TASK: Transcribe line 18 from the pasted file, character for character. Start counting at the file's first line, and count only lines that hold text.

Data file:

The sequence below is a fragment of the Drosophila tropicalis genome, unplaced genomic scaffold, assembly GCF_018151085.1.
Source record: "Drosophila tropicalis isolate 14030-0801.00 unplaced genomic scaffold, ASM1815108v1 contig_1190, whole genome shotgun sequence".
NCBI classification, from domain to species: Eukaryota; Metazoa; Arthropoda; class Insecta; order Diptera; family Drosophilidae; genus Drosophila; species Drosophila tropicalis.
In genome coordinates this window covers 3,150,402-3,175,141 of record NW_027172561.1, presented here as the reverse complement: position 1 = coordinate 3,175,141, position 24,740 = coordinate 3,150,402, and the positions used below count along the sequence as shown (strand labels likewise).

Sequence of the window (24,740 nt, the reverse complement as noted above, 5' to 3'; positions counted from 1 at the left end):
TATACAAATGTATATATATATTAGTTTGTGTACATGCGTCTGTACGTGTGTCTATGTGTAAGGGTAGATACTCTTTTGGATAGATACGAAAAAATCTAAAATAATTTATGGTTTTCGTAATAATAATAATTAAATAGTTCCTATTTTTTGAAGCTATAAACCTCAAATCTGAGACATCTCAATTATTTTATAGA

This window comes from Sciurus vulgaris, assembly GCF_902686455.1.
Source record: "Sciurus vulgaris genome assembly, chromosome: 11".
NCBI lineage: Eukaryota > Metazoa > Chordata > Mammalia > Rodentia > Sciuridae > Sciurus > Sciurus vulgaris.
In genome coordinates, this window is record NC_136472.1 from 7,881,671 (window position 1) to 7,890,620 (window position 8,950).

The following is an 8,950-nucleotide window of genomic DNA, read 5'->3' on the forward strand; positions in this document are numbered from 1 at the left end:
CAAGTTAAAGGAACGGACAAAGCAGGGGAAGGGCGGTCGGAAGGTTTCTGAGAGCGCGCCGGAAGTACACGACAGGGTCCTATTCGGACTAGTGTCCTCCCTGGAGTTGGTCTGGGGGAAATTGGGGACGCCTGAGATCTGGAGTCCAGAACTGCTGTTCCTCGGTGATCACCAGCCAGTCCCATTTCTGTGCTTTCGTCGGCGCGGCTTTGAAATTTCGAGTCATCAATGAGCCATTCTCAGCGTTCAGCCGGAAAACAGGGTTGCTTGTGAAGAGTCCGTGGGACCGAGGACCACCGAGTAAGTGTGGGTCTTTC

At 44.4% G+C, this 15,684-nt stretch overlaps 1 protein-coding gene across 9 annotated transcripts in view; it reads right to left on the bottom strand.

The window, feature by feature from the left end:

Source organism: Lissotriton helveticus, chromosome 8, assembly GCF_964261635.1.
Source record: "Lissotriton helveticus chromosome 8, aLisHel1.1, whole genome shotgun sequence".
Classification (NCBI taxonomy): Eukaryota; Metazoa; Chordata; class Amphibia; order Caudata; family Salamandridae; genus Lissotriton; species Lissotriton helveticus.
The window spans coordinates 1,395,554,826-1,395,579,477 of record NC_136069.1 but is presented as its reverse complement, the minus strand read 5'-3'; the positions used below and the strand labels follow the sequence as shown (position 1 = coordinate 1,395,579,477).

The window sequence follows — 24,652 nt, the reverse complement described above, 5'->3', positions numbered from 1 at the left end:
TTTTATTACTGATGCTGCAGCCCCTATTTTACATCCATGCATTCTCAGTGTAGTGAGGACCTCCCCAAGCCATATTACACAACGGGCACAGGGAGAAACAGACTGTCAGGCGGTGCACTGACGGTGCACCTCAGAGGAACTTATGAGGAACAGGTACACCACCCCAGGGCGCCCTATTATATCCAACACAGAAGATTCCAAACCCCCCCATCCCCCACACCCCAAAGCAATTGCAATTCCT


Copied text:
The window spans coordinates 1,395,554,826-1,395,579,477 of record NC_136069.1 but is presented as its reverse complement, the minus strand read 5'-3'; the positions used below and the strand labels follow the sequence as shown (position 1 = coordinate 1,395,579,477).